The 10,800-acre-foot reservoir, about 50 miles up the Poudre Canyon, supplies water to Front Range cities, including Greeley and Thornton, and to Fort Collins-area farmers.

Trout Unlimited in 2004 sued the U.S. Forest Service, which permits the reservoir, to force changes. Trout Unlimited argued the reservoir was harming fish and other wildlife downstream.

In response, the Forest Service is proposing mitigation efforts known as Alternative 3 that include killing all fish in sections of area streams and creeks, then replacing them with the threatened greenback cutthroat trout.

The Forest Service released a draft environmental impact statement about a year ago and has now issued a final statement, with a formal decision expected within the next few months.


Congress passes wilderness bill; 2 West Slope canyons protected

March 27, 2009

Wednesday, March 25, 2009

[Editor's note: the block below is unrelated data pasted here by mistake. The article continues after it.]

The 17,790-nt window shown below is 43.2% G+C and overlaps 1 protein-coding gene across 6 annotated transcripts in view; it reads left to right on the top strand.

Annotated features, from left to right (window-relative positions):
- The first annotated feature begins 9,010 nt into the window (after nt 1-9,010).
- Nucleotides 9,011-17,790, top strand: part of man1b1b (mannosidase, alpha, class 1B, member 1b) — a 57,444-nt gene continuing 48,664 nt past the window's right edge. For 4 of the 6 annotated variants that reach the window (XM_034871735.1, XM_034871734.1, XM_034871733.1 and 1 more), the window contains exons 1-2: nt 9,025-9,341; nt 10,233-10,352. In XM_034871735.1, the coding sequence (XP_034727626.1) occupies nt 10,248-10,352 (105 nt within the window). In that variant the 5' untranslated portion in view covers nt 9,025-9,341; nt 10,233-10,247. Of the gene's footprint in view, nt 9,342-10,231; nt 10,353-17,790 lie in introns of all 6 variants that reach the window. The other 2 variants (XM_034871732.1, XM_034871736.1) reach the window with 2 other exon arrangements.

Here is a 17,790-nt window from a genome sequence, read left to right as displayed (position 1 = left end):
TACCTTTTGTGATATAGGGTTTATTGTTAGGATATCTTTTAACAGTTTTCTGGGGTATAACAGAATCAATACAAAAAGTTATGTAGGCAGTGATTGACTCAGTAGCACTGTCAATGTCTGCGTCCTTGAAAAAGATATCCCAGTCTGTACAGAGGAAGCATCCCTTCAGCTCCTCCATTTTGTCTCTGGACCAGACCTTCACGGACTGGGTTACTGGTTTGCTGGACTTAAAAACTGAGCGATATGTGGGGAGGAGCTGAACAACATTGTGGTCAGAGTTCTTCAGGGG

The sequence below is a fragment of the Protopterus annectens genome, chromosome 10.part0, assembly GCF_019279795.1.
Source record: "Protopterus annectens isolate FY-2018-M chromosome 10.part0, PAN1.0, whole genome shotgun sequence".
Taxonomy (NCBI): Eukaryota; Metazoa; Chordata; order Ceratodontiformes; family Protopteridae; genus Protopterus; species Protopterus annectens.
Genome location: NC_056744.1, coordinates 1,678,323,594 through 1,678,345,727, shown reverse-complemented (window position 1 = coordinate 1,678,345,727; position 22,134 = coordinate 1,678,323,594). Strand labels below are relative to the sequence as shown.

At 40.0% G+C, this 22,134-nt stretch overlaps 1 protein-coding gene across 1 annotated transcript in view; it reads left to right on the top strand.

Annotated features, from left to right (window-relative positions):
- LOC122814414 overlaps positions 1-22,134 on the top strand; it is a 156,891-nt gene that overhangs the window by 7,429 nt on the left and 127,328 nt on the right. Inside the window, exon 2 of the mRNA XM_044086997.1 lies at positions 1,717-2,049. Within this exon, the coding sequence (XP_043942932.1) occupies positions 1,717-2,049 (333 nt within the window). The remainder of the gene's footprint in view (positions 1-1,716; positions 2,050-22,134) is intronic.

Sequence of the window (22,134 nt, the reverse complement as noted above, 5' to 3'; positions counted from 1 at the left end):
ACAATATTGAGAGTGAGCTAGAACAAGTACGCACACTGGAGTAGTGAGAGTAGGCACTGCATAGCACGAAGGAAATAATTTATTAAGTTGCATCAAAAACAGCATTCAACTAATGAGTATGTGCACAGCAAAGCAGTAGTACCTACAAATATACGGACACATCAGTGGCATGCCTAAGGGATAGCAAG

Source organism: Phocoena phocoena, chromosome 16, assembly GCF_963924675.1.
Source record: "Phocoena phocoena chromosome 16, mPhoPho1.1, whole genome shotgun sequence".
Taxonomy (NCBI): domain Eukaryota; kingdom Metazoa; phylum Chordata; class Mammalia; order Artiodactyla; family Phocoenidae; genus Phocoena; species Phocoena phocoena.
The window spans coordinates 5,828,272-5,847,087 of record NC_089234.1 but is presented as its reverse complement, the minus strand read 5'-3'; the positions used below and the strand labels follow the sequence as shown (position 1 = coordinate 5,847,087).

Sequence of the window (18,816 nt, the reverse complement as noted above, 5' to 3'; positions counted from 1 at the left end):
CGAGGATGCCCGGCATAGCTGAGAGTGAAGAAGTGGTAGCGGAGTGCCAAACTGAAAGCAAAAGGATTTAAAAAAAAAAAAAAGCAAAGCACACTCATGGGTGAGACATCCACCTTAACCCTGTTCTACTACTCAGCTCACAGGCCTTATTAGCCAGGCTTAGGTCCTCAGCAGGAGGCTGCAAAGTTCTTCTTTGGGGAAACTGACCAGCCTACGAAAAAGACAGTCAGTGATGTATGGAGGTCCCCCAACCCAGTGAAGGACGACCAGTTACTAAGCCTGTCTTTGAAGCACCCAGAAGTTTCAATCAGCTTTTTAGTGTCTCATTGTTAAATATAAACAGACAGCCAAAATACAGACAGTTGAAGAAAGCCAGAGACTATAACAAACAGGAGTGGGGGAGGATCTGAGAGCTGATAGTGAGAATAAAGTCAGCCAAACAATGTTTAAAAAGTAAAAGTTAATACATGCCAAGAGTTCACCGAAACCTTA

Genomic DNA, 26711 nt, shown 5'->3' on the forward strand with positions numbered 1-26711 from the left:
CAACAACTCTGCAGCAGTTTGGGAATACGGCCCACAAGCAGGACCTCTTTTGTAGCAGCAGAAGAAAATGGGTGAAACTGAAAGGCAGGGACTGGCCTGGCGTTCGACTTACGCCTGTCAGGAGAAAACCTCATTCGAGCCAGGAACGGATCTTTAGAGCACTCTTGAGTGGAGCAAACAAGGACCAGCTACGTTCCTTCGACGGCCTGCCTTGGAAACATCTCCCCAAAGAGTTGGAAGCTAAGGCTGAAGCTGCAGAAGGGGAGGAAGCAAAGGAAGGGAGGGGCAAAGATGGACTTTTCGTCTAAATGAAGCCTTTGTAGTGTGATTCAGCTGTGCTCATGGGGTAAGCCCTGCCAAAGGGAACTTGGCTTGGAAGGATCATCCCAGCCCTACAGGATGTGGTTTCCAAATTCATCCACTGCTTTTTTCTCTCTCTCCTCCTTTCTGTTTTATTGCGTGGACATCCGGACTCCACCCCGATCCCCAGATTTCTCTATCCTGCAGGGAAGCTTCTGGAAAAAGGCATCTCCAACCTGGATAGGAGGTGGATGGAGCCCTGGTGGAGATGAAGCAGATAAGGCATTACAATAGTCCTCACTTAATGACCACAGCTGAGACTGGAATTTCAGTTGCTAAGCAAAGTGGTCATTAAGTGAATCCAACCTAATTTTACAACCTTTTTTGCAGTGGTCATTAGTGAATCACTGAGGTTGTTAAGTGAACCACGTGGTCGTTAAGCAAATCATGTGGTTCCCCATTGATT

Years of work by western Coloradans finally paid off Wednesday when new protections for the Dominguez Canyon area cleared Congress.

The U.S. House of Representatives voted 285-140 in favor of the sweeping Omnibus Public Lands Bill. It now heads to the desk of President Barack Obama, who is expected to sign it.

It includes creation of the 210,000-acre Dominguez-Escalante National Conservation Area on the Uncompahgre Plateau. The area will include the 60,000-acre Dominguez Canyon Wilderness.

The measure also creates nearly 250,000 acres of wilderness within Rocky Mountain National Park.

The wilderness designations are the first in the state since 2002.

Chris Hunt of Trout Unlimited said 26 million acres nationally have conservation area status. The omnibus bill gives them permanent protection under law, rather than protection by order of presidential administrations, which can be reversed, Hunt said.


Omnibus Public Lands Management Act of 2009

March 26, 2009

 by Chris Wood: Trout Unlimited Chief Operating Officer

TU Friends: